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A recent study suggests that palliative care programs must adequately address depression and hopelessness in terminally ill patients in order to reduce this desire for hastened death. The desire for hastened death has taken on added importance in palliative care as the debate regarding legalization of assisted suicide continues to mount.
Researchers conducted a prospective study of 92 terminally ill patients in a 200-bed palliative care hospital in New York City admitted between June 1998 and January 1999 for end-of-life care. Patients passed a cognitive screening test and provided sufficient data to permit analysis.
Patients completed the Scores on the Schedule of Attitudes Toward Hastened Death (SAHD), a self-report measure assessing desire for hastened death among individuals with life-threatening medical illness. Findings include:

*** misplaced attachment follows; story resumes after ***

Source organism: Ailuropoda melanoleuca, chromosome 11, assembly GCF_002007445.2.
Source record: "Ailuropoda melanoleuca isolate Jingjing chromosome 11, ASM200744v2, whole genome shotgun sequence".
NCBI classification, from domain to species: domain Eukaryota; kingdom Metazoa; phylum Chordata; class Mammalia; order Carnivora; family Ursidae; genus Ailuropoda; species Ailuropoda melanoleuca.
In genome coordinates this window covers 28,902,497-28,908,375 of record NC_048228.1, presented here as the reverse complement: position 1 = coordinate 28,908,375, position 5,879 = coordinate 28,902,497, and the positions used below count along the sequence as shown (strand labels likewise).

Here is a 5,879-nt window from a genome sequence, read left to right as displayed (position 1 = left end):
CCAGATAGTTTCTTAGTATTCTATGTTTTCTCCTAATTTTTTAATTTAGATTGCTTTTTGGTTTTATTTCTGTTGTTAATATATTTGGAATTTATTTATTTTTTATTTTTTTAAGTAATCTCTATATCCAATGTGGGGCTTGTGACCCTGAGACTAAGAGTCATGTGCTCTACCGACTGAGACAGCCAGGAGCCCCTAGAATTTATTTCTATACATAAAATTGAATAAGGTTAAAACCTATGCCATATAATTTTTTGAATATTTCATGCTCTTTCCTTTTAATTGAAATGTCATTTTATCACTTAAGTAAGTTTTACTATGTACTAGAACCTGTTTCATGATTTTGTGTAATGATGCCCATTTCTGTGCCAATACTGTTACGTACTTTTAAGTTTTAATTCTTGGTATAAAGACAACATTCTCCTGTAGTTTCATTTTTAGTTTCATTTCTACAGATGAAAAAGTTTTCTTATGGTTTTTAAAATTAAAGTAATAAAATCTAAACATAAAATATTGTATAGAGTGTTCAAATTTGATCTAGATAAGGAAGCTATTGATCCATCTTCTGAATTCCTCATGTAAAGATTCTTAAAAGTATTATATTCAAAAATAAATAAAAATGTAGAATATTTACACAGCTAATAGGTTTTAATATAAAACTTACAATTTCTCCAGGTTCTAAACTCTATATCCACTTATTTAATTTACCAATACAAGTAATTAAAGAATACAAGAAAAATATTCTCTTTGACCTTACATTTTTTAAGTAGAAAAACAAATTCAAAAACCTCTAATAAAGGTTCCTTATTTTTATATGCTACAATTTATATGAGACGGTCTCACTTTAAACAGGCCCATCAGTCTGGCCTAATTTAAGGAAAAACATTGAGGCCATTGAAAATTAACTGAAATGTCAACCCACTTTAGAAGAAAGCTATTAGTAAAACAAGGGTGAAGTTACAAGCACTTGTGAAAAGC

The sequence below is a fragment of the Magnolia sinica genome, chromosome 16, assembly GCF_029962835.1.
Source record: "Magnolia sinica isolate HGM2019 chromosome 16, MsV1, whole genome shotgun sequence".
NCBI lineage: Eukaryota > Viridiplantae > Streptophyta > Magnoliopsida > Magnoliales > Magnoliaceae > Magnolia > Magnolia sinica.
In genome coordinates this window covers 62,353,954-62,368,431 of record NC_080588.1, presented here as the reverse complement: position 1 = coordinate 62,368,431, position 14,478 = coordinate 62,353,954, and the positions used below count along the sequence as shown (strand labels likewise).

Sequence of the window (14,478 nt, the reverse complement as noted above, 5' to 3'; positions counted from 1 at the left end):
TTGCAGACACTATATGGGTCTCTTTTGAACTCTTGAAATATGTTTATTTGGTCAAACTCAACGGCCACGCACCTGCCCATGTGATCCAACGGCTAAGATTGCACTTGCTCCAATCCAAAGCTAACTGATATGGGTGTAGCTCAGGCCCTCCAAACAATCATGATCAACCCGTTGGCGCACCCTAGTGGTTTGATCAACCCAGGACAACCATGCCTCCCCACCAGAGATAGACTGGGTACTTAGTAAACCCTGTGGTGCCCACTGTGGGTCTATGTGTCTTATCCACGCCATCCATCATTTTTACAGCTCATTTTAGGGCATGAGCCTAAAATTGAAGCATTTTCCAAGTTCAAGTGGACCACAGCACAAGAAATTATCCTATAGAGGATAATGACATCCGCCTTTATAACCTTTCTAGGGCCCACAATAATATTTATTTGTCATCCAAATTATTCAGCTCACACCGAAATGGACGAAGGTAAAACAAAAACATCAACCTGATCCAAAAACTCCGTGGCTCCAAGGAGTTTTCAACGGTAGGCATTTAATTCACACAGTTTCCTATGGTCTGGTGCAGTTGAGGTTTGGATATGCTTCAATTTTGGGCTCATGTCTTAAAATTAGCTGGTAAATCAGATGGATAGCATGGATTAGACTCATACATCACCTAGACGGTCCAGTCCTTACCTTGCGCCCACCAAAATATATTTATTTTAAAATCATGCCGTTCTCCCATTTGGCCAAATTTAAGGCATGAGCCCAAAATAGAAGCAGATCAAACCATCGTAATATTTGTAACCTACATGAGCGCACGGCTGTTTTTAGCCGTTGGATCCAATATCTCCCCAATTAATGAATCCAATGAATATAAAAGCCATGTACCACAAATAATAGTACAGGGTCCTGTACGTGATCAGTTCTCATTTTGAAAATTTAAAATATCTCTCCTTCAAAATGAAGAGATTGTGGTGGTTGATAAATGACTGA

• Seventeen percent of patients were classified as having a high desire for hastened death based on the SAHD and 16% of patients met criteria for a current major depressive episode.
• Desire for hastened death was significantly associated with a clinical diagnosis of depression and hopelessness.
• In multivariate analyses, depression and hopelessness provided independent and unique contributions to the prediction of desire for hastened death.
• Social support and physical functioning added significant but small contributions to predicting desire for hastened death.
Researchers suggest that interventions which address depression, hopelessness, and social support be standard aspects of all palliative care, particularly as it relates to desire for hastened death.
[See: Breitbart W, Rosenfeld B, Pessin H, et al. Depression, hopelessness, and desire for hastened death in terminally ill patients with cancer. JAMA 2000; 284(22):2907-2911.]